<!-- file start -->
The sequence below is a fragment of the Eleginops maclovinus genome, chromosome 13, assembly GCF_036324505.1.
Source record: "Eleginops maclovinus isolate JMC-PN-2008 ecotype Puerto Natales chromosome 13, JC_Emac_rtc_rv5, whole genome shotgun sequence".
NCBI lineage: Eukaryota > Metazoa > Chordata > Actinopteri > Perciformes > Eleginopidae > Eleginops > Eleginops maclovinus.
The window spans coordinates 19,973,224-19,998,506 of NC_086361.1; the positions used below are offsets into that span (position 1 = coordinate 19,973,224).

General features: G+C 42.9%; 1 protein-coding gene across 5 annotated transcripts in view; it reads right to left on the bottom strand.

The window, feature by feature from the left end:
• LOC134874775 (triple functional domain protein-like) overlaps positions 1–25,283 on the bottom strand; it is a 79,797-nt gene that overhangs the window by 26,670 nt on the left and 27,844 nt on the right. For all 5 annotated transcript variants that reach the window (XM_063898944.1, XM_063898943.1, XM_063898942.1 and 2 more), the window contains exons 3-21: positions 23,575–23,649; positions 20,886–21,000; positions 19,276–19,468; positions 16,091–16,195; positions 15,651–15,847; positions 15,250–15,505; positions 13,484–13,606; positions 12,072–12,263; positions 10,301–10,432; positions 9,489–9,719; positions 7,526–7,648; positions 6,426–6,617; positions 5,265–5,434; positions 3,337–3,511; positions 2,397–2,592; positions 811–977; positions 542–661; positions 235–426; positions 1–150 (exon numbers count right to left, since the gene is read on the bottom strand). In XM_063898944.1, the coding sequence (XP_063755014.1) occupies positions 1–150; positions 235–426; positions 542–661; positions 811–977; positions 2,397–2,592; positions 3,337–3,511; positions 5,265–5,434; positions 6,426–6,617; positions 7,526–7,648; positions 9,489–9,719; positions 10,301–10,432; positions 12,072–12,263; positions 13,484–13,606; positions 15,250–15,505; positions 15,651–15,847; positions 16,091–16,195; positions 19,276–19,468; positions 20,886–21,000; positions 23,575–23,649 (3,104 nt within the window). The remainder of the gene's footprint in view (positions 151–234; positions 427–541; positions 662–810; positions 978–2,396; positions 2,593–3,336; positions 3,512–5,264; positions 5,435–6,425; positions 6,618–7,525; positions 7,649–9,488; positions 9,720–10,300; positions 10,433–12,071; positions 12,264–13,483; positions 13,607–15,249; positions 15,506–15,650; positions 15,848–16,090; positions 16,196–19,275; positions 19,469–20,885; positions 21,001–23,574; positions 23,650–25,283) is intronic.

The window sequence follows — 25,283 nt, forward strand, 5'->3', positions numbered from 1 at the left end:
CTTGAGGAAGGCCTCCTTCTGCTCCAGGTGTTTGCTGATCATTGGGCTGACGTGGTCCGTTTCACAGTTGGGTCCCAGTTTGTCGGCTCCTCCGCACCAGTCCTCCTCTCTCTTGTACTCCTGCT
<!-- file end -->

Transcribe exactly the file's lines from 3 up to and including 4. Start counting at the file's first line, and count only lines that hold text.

NCBI lineage: Eukaryota > Metazoa > Chordata > Actinopteri > Perciformes > Eleginopidae > Eleginops > Eleginops maclovinus.
The window spans coordinates 19,973,224-19,998,506 of NC_086361.1; the positions used below are offsets into that span (position 1 = coordinate 19,973,224).